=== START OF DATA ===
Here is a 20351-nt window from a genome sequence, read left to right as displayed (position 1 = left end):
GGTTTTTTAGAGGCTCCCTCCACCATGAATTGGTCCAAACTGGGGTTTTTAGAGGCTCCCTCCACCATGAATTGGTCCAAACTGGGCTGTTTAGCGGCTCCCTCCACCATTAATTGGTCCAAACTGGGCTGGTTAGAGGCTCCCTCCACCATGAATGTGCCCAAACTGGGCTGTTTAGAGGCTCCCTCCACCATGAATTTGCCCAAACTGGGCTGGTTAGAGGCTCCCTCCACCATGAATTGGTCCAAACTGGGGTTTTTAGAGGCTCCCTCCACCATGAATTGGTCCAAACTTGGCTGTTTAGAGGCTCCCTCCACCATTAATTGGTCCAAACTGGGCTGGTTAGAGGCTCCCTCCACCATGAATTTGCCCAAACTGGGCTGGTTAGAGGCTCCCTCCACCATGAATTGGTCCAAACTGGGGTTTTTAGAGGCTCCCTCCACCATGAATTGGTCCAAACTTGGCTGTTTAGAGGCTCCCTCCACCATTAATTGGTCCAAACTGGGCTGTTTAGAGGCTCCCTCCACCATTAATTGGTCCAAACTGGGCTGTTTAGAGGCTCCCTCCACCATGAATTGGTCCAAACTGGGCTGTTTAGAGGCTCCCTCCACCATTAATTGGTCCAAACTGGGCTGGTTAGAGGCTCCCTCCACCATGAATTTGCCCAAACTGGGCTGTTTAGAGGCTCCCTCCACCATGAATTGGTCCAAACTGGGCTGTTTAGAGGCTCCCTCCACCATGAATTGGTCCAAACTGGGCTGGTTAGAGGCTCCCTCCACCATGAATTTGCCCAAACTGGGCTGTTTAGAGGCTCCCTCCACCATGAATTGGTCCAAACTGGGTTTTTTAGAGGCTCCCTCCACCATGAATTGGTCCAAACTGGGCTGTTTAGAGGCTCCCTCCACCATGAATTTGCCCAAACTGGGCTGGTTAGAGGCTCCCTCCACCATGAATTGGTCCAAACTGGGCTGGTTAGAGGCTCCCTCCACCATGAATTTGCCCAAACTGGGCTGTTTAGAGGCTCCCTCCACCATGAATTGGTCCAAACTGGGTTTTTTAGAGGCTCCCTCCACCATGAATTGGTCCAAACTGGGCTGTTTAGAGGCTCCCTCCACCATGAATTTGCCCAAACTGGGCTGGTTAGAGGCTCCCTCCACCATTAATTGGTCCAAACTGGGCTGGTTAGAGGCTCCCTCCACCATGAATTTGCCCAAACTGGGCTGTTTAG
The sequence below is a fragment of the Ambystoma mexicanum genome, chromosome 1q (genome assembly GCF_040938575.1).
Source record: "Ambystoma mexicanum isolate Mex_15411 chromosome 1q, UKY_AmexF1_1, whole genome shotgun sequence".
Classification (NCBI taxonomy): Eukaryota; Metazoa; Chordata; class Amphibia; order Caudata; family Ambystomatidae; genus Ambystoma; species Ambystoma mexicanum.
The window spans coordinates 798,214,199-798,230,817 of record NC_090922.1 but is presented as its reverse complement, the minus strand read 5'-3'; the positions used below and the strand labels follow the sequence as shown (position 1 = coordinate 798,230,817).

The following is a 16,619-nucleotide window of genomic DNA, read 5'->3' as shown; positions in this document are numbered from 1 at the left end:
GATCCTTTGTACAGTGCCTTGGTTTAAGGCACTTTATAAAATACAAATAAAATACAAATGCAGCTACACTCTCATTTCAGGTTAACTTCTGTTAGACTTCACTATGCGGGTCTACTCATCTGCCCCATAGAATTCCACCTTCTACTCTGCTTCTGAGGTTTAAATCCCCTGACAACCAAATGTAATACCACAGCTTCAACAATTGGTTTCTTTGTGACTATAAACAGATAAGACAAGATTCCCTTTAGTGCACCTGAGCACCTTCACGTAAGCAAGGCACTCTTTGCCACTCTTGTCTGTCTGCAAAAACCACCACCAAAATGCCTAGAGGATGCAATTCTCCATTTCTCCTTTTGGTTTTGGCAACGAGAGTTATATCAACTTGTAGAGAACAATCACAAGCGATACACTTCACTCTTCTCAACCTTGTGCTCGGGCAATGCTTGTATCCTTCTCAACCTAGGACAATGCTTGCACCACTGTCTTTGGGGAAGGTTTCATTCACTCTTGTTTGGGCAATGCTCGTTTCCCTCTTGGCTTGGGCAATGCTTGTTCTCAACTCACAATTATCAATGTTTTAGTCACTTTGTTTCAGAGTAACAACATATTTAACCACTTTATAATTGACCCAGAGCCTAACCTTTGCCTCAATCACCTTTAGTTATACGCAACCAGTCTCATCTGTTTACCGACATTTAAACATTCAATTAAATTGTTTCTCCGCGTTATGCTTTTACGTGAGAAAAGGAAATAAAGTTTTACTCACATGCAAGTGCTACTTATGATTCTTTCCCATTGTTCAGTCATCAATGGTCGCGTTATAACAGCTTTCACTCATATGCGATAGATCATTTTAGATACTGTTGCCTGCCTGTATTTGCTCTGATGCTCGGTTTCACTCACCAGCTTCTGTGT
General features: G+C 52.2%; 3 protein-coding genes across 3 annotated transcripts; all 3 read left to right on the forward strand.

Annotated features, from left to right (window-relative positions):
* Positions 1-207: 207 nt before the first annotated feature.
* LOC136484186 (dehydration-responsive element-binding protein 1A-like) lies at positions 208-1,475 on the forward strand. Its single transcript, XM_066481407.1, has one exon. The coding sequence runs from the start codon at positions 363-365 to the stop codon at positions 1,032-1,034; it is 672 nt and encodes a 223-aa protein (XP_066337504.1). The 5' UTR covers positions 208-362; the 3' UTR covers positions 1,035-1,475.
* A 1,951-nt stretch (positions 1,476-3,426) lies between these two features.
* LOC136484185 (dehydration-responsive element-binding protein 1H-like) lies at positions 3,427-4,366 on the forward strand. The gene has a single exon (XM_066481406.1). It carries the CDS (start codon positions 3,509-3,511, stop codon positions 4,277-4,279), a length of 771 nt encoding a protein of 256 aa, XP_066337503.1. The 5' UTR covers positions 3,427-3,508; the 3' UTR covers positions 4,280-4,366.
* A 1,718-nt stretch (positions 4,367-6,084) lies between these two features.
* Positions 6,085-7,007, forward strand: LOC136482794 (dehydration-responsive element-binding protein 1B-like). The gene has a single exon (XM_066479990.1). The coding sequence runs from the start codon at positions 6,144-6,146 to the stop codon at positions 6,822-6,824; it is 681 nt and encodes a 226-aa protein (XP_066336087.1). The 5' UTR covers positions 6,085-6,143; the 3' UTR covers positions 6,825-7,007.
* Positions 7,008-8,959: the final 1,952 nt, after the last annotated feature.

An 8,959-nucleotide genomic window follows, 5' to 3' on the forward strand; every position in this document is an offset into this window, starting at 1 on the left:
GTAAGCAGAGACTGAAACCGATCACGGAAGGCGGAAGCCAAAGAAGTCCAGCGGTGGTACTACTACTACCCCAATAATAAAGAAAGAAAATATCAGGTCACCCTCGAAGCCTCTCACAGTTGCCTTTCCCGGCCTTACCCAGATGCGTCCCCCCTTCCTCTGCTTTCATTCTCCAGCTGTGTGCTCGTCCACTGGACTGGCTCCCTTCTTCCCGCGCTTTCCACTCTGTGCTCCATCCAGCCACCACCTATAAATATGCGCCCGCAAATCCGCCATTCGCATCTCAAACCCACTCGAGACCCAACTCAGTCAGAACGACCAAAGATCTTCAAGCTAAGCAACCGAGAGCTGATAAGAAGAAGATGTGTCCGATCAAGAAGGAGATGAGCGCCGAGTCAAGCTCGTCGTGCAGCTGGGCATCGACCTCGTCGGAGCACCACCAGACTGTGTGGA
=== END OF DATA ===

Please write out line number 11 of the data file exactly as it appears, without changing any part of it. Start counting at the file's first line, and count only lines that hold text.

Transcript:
* Positions 1-207: 207 nt before the first annotated feature.